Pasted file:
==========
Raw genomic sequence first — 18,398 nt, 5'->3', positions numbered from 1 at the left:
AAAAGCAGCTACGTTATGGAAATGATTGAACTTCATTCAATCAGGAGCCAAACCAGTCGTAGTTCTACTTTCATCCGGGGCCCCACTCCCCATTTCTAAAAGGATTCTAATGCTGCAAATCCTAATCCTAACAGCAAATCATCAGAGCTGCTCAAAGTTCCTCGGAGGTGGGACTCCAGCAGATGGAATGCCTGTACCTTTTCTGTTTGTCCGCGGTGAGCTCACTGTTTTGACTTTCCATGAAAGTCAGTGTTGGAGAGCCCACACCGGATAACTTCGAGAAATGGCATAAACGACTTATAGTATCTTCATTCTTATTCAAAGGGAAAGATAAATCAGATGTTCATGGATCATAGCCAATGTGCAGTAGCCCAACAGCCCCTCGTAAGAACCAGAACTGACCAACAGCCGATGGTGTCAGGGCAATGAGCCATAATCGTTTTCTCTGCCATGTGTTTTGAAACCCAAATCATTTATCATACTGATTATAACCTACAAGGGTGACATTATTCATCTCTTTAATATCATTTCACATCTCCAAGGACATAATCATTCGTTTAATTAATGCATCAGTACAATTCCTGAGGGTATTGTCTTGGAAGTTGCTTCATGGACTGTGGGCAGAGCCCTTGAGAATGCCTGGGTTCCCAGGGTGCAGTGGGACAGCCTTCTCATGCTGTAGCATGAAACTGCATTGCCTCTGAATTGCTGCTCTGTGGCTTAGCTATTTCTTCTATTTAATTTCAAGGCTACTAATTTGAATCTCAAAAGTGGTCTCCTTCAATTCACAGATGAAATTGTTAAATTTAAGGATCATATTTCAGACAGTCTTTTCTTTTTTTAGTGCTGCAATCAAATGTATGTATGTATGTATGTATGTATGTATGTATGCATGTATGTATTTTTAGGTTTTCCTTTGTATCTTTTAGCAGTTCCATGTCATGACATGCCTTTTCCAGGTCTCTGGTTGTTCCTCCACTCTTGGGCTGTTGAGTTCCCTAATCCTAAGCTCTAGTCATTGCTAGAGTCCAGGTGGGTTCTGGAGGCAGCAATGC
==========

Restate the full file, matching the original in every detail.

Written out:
Raw genomic sequence first — 18,398 nt, 5'->3', positions numbered from 1 at the left:
AAAAGCAGCTACGTTATGGAAATGATTGAACTTCATTCAATCAGGAGCCAAACCAGTCGTAGTTCTACTTTCATCCGGGGCCCCACTCCCCATTTCTAAAAGGATTCTAATGCTGCAAATCCTAATCCTAACAGCAAATCATCAGAGCTGCTCAAAGTTCCTCGGAGGTGGGACTCCAGCAGATGGAATGCCTGTACCTTTTCTGTTTGTCCGCGGTGAGCTCACTGTTTTGACTTTCCATGAAAGTCAGTGTTGGAGAGCCCACACCGGATAACTTCGAGAAATGGCATAAACGACTTATAGTATCTTCATTCTTATTCAAAGGGAAAGATAAATCAGATGTTCATGGATCATAGCCAATGTGCAGTAGCCCAACAGCCCCTCGTAAGAACCAGAACTGACCAACAGCCGATGGTGTCAGGGCAATGAGCCATAATCGTTTTCTCTGCCATGTGTTTTGAAACCCAAATCATTTATCATACTGATTATAACCTACAAGGGTGACATTATTCATCTCTTTAATATCATTTCACATCTCCAAGGACATAATCATTCGTTTAATTAATGCATCAGTACAATTCCTGAGGGTATTGTCTTGGAAGTTGCTTCATGGACTGTGGGCAGAGCCCTTGAGAATGCCTGGGTTCCCAGGGTGCAGTGGGACAGCCTTCTCATGCTGTAGCATGAAACTGCATTGCCTCTGAATTGCTGCTCTGTGGCTTAGCTATTTCTTCTATTTAATTTCAAGGCTACTAATTTGAATCTCAAAAGTGGTCTCCTTCAATTCACAGATGAAATTGTTAAATTTAAGGATCATATTTCAGACAGTCTTTTCTTTTTTTAGTGCTGCAATCAAATGTATGTATGTATGTATGTATGTATGTATGTATGCATGTATGTATTTTTAGGTTTTCCTTTGTATCTTTTAGCAGTTCCATGTCATGACATGCCTTTTCCAGGTCTCTGGTTGTTCCTCCACTCTTGGGCTGTTGAGTTCCCTAATCCTAAGCTCTAGTCATTGCTAGAGTCCAGGTGGGTTCTGGAGGCAGCAATGC